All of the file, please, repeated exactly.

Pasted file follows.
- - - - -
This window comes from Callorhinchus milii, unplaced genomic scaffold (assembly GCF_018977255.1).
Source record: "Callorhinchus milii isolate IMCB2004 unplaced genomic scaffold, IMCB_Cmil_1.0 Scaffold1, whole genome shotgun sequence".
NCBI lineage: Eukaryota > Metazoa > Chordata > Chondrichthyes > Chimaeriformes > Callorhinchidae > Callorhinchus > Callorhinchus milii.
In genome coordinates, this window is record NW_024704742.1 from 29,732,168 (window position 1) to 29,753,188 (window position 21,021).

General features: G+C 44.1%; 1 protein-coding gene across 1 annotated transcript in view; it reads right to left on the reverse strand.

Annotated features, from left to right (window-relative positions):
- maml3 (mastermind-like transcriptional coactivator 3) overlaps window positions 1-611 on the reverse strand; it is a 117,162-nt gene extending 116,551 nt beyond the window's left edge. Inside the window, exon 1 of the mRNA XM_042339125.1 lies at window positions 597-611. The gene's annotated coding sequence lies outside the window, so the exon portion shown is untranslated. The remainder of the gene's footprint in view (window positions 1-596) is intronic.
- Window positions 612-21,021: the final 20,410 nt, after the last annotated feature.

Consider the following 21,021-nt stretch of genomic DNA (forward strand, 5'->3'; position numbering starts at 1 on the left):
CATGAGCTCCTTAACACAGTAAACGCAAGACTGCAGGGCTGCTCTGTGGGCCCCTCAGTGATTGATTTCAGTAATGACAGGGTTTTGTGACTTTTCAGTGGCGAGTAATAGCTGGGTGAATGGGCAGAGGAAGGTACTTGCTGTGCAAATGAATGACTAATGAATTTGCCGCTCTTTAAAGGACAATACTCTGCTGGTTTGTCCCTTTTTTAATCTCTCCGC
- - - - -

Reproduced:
This window comes from Callorhinchus milii, unplaced genomic scaffold (assembly GCF_018977255.1).
Source record: "Callorhinchus milii isolate IMCB2004 unplaced genomic scaffold, IMCB_Cmil_1.0 Scaffold1, whole genome shotgun sequence".
NCBI lineage: Eukaryota > Metazoa > Chordata > Chondrichthyes > Chimaeriformes > Callorhinchidae > Callorhinchus > Callorhinchus milii.
In genome coordinates, this window is record NW_024704742.1 from 29,732,168 (window position 1) to 29,753,188 (window position 21,021).

General features: G+C 44.1%; 1 protein-coding gene across 1 annotated transcript in view; it reads right to left on the reverse strand.

Annotated features, from left to right (window-relative positions):
- maml3 (mastermind-like transcriptional coactivator 3) overlaps window positions 1-611 on the reverse strand; it is a 117,162-nt gene extending 116,551 nt beyond the window's left edge. Inside the window, exon 1 of the mRNA XM_042339125.1 lies at window positions 597-611. The gene's annotated coding sequence lies outside the window, so the exon portion shown is untranslated. The remainder of the gene's footprint in view (window positions 1-596) is intronic.
- Window positions 612-21,021: the final 20,410 nt, after the last annotated feature.

Consider the following 21,021-nt stretch of genomic DNA (forward strand, 5'->3'; position numbering starts at 1 on the left):
CATGAGCTCCTTAACACAGTAAACGCAAGACTGCAGGGCTGCTCTGTGGGCCCCTCAGTGATTGATTTCAGTAATGACAGGGTTTTGTGACTTTTCAGTGGCGAGTAATAGCTGGGTGAATGGGCAGAGGAAGGTACTTGCTGTGCAAATGAATGACTAATGAATTTGCCGCTCTTTAAAGGACAATACTCTGCTGGTTTGTCCCTTTTTTAATCTCTCCGC